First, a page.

For example, while 73 percent of respondents said that their companies’ base-pay increases were set on performance levels, just 34 percent felt the practice was very effective. The perceived effectiveness of efforts like formal reviews, goal-setting and informal feedback was lukewarm (see chart, below). In fact, the only practice respondents ranked as “very effective” was “other monetary compensation” or offering bonuses based on performance. What’s more, a whopping 35 percent of respondents graded their companies at a “C” or below on overall effectiveness of performance management.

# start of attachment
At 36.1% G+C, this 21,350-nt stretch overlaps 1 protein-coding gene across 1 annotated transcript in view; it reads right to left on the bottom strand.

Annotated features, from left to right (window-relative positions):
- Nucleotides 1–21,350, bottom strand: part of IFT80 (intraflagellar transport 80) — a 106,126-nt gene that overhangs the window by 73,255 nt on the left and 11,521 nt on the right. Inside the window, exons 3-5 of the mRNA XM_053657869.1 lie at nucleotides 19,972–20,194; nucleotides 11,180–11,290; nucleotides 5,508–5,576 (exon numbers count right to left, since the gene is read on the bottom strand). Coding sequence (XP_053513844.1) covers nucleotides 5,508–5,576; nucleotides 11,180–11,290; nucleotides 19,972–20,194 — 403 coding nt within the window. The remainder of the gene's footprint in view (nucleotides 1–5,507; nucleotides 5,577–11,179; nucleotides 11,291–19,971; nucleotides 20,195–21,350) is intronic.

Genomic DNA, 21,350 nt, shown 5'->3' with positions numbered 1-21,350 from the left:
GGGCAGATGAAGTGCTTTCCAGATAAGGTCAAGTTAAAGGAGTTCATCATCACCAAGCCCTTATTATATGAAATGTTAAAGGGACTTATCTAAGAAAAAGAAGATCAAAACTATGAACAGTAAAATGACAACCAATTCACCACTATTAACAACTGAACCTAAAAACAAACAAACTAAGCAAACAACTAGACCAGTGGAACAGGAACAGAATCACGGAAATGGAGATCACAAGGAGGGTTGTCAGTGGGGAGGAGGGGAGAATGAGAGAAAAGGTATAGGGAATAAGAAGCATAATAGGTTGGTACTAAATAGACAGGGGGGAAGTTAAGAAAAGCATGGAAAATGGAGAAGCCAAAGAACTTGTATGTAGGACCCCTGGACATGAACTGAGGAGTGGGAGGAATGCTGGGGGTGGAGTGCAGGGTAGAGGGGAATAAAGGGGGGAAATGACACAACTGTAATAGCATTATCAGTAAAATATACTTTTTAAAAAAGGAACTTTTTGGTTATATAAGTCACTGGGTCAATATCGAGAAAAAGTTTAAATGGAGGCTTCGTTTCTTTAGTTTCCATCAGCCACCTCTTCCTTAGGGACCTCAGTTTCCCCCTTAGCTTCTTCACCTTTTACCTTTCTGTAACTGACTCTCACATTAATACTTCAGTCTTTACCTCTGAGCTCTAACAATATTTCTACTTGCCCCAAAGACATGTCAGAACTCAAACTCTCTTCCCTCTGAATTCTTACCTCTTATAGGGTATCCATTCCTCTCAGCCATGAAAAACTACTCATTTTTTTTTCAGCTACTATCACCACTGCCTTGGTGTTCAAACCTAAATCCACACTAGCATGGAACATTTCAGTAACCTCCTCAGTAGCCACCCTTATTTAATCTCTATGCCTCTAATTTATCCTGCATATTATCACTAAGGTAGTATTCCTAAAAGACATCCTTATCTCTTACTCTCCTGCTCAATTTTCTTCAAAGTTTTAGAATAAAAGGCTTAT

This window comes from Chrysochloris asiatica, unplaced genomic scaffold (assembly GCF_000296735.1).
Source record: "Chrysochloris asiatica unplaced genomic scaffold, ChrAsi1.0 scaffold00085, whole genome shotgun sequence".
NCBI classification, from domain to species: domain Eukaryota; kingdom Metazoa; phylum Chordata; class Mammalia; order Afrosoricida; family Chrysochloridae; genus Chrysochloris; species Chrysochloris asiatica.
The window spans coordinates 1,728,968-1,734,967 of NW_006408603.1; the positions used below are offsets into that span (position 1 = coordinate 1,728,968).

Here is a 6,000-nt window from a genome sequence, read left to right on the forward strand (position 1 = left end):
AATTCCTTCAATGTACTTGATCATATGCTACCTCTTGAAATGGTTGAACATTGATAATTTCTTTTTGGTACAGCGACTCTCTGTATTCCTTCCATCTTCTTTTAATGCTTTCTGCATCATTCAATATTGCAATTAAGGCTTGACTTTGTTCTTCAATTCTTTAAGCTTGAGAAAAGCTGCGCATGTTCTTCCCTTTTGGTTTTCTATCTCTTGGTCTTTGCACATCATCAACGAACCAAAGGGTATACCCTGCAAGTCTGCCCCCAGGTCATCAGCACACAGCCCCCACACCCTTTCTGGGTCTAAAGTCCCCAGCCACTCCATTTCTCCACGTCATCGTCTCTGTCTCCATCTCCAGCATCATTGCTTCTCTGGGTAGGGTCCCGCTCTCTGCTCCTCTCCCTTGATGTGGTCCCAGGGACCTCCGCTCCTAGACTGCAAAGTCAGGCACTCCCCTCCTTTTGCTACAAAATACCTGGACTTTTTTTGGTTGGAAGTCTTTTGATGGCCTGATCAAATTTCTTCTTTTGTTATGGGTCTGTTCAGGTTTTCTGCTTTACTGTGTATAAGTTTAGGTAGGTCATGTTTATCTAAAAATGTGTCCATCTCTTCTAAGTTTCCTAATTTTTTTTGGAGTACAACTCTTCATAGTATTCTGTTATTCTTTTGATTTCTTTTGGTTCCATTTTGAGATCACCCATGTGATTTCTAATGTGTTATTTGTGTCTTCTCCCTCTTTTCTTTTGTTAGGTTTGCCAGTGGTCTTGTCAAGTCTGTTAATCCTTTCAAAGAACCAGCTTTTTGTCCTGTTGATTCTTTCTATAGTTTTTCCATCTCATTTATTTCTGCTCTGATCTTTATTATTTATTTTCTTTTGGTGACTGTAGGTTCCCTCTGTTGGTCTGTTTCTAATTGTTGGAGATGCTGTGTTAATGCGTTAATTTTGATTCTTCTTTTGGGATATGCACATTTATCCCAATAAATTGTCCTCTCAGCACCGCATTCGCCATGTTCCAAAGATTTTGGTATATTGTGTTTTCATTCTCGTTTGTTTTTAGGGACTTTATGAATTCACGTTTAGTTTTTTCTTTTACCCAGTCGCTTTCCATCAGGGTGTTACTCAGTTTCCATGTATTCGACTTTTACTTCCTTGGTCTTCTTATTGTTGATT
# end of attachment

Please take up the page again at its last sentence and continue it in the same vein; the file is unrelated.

Why do so many attempts to improve performance yield so little? Respondents cited managers who aren’t comfortable making “tough calls,” holding people accountable, failing to maintain consistent standards and providing constructive feedback. What’s more, managers lack training in performance management and find the process too time-intensive.